Graduates who repay their student loans early will not be hit with huge penalties, following a government rethink.

Ministers were considering levying annual charges of about 5% on overpayments in excess of the minimum required, under the new regime which begins in September.

But a government source confirmed to MSE today that no early penalties will be levied. We had campaigned against possible charges in our submission to a consultation on the matter (see Martin's student loans blog which outlines our response).

The plan was due to be announced by the Department for Business next week, but was leaked last night.

The lack of early repayment fees will allow those who run into cash after university to clear their debt earlier and avoid interest costs.

Student will face fees of up to £9,000 a year under the new scheme.

But as the debt is wiped after 30 years, and repayments are based on how much graduates earn, those on lower incomes will often be better off not repaying early as they may never have to pay all their debt back anyway.

Martin Lewis, creator and head of the Independent Taskforce on Student Finance Information, says: "These plans were thought up as a sop to make loan repayments progressive.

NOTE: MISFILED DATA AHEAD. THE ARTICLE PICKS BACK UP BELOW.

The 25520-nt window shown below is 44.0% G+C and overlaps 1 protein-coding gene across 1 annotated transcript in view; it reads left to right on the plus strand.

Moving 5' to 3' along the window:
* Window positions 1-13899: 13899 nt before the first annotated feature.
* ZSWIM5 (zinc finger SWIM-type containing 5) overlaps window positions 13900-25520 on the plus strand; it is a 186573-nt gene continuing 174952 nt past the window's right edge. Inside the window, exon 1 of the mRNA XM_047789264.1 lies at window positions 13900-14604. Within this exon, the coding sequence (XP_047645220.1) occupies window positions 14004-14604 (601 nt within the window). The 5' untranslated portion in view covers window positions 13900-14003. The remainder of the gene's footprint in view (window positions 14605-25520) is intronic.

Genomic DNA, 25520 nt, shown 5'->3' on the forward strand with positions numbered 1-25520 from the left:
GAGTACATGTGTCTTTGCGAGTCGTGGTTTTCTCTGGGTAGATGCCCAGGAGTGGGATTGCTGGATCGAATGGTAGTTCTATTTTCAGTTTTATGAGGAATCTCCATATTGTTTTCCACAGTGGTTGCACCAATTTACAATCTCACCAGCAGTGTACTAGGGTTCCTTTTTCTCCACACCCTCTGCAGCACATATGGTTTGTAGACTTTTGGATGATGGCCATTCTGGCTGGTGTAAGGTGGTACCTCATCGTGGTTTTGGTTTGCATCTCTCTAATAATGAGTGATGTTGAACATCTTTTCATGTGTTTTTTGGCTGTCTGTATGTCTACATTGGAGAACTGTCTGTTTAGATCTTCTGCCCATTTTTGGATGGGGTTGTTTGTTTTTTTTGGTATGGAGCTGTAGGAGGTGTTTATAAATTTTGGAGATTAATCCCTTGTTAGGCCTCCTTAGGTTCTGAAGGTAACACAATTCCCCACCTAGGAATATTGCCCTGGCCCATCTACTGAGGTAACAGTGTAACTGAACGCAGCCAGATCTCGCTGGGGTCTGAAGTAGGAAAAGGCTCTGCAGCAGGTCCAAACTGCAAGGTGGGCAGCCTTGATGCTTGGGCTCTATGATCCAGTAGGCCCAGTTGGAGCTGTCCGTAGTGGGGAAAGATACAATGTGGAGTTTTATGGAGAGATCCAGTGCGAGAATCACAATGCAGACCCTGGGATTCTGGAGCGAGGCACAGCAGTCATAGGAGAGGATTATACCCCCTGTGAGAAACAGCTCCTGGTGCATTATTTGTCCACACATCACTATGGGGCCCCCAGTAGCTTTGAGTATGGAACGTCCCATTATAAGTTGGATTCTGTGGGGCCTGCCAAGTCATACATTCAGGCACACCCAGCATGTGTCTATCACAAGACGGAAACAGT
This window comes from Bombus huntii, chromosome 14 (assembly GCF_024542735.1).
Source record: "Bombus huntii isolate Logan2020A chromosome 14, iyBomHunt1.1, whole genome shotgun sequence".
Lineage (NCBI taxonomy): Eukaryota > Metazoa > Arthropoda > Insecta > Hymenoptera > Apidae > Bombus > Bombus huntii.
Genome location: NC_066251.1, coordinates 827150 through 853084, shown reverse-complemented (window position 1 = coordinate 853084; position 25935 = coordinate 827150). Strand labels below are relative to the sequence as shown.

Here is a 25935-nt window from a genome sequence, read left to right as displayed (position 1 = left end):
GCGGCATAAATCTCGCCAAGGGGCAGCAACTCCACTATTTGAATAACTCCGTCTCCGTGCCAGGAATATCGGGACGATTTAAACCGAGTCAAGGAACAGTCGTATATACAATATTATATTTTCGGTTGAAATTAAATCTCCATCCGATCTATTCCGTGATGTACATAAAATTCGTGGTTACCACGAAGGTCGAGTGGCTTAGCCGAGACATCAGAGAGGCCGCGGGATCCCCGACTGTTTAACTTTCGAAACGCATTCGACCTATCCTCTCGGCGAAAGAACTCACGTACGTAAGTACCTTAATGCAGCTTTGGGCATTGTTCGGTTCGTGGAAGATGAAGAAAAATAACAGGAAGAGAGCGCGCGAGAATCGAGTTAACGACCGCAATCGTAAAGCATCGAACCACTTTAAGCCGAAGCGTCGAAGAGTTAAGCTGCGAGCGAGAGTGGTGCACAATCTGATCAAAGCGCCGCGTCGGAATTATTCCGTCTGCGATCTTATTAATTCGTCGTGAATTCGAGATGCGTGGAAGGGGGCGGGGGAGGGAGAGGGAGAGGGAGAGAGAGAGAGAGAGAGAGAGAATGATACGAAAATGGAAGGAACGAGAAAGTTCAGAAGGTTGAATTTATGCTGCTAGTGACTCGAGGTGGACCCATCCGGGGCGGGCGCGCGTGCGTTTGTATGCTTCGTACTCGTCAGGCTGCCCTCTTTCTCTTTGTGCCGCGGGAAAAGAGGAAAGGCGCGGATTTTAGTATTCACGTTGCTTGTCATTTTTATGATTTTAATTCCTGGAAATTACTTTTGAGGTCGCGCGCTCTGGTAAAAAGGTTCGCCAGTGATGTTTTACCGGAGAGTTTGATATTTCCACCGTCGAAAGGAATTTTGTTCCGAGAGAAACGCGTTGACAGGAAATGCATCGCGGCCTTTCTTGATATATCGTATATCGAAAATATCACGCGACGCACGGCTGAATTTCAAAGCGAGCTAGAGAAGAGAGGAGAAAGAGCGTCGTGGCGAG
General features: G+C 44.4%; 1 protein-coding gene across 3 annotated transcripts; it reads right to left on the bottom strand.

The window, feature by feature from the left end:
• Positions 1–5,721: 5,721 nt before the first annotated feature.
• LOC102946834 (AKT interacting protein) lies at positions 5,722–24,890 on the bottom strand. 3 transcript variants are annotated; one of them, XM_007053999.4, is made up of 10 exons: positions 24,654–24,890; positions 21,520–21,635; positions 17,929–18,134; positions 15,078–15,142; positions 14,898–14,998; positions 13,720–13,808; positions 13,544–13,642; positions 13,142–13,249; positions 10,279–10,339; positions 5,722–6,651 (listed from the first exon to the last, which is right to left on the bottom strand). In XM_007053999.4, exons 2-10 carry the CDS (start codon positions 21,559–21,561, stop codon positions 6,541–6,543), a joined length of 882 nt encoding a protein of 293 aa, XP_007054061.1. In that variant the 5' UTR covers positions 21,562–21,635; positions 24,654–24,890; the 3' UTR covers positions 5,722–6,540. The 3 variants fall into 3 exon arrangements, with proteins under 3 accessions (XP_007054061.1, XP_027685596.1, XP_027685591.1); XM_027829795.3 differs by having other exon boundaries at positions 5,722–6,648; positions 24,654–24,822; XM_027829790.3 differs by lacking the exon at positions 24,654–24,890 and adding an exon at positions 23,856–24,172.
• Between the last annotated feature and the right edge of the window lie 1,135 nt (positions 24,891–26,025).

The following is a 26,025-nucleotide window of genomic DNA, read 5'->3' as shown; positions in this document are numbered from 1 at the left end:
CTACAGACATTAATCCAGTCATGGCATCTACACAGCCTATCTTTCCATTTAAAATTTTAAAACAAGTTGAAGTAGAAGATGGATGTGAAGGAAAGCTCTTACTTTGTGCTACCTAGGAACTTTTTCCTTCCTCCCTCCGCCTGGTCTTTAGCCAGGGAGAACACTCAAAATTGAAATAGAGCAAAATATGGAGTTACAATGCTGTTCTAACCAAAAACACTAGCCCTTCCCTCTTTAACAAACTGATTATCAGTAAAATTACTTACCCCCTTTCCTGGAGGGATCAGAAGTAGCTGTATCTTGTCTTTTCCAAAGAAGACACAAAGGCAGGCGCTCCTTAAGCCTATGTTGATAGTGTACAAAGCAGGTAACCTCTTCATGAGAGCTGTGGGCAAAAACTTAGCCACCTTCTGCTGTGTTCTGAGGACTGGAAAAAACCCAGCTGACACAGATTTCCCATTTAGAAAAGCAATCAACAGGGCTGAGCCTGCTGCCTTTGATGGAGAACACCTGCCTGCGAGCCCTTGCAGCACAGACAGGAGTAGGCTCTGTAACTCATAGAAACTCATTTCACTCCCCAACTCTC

"Yet that totally missed the bigger picture. While student loans are a hybrid between a debt and a tax because we call it a loan, early redemption penalties to discourage people from repaying quickly would have been a nightmare for financial education. 

"Over the years we've regulated against companies levying these type of penalties, so for the Government to have added them would have been wrong – and we told them strongly in our consultation submission.

"However, the maths behind this isn't so simple. Even though people will now be able to repay without penalties, it doesn't mean they should. 

"Large numbers of  people who aren't on high salaries after university won't pay off their loans in full over the 30 years before the debt wipes. 

"In that case, making overpayments, especially if just slightly accelerating what you pay, could be throwing money down the drain as it won't make any difference."

Under the new system, a graduate who earns more than £21,000 a year (in today's money) will repay 9% of their earnings. Higher earners will also pay more interest.

See our Student Loans 2012 guide for more information on the new regime.